By Jeff Noble / Staff writer
Next month, the City of Corbin will have a new Director of Parks and Recreation.
And in less than two months, city business owners will get a big break on their business licenses, thanks to a revised ordinance that goes into effect on January 1, 2013.
Both actions topped Tuesday evening’s special session of the Corbin City Commission, which also saw the city proclaim today (Wednesday) as “Corbin Educators Appreciation Day.”
The new ordinance amending the existing business license ordinance got its first reading Tuesday and was unanimously approved. If the second reading’s approved next month and after legal publication, the updated ordinance becomes law on the first day of January.
When it does becomes law, the new ordinance reduces the costs of business licenses in Corbin in half.
One section reduces the license tax or fee for restaurants, lunch rooms and dining rooms, including carry-out and delivery, while another amended section also reduces fees and taxes for businesses selling groceries, fruits and vegetables.
In addition, a section of the ordinance deals with retail merchants and wholesale merchants, while the updated ordinance adds certain businesses, trades, professions and occupations to be subject to the license taxes or fees. Among those listed in that section include consultants, management firms, bingo parlors, operating a gas and/or oil drilling company, and installing window blinds or garage doors.
Two city commissioners said the action was a long-time coming and long overdue.
“What we just did was reduce the business licenses by 50 percent. We’ve got the alcohol tax to make up the difference now. We want to make Corbin more friendly to businesses wanting to start up here and coming here,” said Commissioner Joe “Butch” White.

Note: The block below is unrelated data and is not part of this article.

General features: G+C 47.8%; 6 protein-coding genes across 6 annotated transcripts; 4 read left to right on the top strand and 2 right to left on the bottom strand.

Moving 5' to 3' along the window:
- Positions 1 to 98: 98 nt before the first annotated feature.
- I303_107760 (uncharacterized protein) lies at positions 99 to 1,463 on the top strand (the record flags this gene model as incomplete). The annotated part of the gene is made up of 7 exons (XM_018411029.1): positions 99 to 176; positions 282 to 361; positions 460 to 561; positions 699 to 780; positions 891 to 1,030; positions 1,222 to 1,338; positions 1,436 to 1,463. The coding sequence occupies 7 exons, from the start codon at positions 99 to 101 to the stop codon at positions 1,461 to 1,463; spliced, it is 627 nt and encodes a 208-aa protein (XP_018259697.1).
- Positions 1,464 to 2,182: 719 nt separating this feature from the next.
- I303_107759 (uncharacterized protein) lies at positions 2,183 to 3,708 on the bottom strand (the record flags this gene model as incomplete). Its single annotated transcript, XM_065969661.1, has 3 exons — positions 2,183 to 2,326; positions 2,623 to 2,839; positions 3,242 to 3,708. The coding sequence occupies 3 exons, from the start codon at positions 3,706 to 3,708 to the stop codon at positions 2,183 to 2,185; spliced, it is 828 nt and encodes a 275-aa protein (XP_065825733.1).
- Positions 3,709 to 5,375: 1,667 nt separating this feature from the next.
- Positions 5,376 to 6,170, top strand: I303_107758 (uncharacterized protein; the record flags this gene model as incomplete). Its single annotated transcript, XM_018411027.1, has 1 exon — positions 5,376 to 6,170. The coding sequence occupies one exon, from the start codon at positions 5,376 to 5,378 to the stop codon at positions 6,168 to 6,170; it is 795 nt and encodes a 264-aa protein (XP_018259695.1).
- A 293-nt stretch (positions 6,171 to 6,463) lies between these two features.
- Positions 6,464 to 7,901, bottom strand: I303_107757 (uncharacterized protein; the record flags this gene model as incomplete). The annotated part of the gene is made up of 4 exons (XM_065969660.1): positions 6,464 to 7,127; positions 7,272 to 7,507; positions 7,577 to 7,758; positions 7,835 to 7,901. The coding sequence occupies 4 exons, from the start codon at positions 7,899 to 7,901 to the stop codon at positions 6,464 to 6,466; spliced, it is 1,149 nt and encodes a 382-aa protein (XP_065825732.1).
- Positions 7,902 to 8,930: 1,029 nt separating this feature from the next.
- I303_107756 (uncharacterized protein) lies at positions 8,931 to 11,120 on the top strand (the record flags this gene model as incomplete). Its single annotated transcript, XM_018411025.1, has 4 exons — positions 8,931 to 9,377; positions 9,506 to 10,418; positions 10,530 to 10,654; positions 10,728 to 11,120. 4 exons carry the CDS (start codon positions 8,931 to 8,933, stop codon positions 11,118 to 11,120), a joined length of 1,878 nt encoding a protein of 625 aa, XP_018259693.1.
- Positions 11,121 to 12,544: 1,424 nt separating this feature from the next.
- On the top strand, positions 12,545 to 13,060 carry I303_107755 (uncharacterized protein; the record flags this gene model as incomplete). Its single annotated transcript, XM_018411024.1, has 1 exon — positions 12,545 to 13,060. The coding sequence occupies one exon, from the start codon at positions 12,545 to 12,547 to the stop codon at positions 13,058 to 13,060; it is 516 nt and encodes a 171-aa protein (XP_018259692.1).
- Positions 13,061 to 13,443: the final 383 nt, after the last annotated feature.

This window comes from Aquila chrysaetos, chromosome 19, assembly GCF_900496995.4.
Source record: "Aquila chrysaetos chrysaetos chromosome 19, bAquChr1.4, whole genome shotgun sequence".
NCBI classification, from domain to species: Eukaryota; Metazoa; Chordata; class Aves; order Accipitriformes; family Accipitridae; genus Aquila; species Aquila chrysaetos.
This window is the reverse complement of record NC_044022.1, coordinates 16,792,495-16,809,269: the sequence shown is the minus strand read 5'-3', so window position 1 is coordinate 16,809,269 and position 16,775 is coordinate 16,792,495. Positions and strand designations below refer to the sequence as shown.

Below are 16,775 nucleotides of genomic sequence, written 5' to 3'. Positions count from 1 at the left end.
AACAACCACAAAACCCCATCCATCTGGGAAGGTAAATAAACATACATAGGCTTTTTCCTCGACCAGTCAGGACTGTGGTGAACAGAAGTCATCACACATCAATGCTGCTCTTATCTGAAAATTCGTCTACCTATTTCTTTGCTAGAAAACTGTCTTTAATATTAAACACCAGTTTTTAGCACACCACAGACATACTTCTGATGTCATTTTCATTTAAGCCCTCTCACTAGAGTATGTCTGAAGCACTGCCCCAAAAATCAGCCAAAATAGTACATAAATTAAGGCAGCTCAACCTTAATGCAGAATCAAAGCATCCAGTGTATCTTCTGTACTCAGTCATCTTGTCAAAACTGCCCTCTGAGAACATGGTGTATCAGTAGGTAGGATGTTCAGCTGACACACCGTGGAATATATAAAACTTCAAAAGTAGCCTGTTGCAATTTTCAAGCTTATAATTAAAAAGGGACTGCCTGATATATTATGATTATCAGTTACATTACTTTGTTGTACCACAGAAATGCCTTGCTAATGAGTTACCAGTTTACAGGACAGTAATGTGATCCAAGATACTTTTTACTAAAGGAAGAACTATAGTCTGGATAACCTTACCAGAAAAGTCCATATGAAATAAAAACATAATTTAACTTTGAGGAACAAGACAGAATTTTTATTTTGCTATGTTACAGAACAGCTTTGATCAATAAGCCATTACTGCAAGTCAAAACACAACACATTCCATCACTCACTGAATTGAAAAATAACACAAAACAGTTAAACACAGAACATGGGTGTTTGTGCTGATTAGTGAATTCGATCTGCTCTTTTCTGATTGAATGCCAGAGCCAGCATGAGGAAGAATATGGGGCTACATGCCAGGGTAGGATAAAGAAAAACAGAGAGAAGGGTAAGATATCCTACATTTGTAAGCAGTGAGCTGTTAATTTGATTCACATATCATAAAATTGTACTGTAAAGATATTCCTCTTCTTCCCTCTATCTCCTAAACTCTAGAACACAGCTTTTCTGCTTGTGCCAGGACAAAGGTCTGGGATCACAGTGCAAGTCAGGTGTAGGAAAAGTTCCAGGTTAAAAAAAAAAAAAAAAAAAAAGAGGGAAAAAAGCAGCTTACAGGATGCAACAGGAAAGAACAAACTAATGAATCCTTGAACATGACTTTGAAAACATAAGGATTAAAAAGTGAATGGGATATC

After the meeting, Commissioner Phil Gregory added, “The mayor and I have talked about this for quite some time, and we promised the merchants that we would help them. All of our funds are in the budget, and now it’s time to help both new merchants, and long-time business in the city.”
Beginning Dec. 21, Wesley “Wes” Lanham will be Corbin’s new Parks and Recreation Director, at a salary of $37,000 a year.
The Corbin native was recommended by the city’s personnel board for the position, after the job had been advertised during the late summer and fall. Lanham succeeds Marlon Sams, who held the position for 14 years, until he stepped down to devote his full time as Corbin’s City Manager.
“I am very excited about having the opportunity to be the new Parks and Recreation Director, and I’m very eager to get started,” Lanhan said in a phone interview Tuesday evening.
A 2004 graduate of Corbin High School, Lanham attended Eastern Kentucky University, majoring in Recreation and Park Administration. In 2009, he graduated from EKU with a bachelor’s degree in Recreation and Park Administration, with an emphasis on Natural Resources and Outdoor Recreation.